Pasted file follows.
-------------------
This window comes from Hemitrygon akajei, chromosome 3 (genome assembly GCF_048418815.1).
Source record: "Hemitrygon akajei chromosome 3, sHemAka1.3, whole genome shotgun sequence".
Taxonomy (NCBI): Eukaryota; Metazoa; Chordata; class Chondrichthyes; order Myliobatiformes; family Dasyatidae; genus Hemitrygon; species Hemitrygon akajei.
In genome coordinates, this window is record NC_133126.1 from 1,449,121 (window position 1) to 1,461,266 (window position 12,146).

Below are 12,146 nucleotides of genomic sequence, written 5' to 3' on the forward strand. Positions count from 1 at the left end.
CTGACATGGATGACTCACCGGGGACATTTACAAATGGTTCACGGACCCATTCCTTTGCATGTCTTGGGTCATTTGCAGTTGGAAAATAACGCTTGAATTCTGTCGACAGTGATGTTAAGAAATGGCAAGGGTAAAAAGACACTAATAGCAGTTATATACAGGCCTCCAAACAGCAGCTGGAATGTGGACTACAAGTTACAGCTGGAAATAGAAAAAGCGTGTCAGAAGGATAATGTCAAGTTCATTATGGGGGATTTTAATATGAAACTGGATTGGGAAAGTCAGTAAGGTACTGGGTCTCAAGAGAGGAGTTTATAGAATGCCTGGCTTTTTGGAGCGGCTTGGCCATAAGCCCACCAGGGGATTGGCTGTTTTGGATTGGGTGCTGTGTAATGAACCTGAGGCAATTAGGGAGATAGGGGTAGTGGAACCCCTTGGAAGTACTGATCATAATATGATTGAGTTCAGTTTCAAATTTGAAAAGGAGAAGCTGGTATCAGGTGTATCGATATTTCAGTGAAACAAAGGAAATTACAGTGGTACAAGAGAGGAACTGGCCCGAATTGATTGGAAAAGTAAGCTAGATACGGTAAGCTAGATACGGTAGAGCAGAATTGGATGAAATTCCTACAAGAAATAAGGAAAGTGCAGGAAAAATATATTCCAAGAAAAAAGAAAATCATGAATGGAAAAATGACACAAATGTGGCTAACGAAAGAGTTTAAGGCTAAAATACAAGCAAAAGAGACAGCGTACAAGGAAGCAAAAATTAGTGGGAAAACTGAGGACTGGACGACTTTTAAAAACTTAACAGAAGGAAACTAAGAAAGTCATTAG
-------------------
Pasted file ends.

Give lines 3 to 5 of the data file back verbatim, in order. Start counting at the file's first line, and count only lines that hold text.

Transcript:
Taxonomy (NCBI): Eukaryota; Metazoa; Chordata; class Chondrichthyes; order Myliobatiformes; family Dasyatidae; genus Hemitrygon; species Hemitrygon akajei.
In genome coordinates, this window is record NC_133126.1 from 1,449,121 (window position 1) to 1,461,266 (window position 12,146).

Below are 12,146 nucleotides of genomic sequence, written 5' to 3' on the forward strand. Positions count from 1 at the left end.